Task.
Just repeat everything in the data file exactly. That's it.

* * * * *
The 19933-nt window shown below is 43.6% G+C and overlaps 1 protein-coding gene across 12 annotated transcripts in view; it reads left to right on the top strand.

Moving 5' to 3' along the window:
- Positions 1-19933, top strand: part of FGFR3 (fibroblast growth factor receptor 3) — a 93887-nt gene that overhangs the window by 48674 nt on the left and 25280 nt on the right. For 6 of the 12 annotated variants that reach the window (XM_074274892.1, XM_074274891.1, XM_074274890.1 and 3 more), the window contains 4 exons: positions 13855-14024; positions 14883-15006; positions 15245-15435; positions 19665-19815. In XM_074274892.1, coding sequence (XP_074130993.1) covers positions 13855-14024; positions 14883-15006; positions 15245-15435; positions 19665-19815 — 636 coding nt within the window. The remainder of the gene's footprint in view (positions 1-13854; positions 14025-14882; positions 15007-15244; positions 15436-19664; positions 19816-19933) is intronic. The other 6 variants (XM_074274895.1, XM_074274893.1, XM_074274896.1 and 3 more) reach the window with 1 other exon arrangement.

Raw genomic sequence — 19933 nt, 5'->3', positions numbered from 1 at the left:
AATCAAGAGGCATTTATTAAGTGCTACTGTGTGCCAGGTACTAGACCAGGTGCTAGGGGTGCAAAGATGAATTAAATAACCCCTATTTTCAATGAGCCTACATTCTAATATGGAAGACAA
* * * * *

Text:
The 19933-nt window shown below is 43.6% G+C and overlaps 1 protein-coding gene across 12 annotated transcripts in view; it reads left to right on the top strand.

Moving 5' to 3' along the window:
- Positions 1-19933, top strand: part of FGFR3 (fibroblast growth factor receptor 3) — a 93887-nt gene that overhangs the window by 48674 nt on the left and 25280 nt on the right. For 6 of the 12 annotated variants that reach the window (XM_074274892.1, XM_074274891.1, XM_074274890.1 and 3 more), the window contains 4 exons: positions 13855-14024; positions 14883-15006; positions 15245-15435; positions 19665-19815. In XM_074274892.1, coding sequence (XP_074130993.1) covers positions 13855-14024; positions 14883-15006; positions 15245-15435; positions 19665-19815 — 636 coding nt within the window. The remainder of the gene's footprint in view (positions 1-13854; positions 14025-14882; positions 15007-15244; positions 15436-19664; positions 19816-19933) is intronic. The other 6 variants (XM_074274895.1, XM_074274893.1, XM_074274896.1 and 3 more) reach the window with 1 other exon arrangement.

Raw genomic sequence — 19933 nt, 5'->3', positions numbered from 1 at the left:
AATCAAGAGGCATTTATTAAGTGCTACTGTGTGCCAGGTACTAGACCAGGTGCTAGGGGTGCAAAGATGAATTAAATAACCCCTATTTTCAATGAGCCTACATTCTAATATGGAAGACAA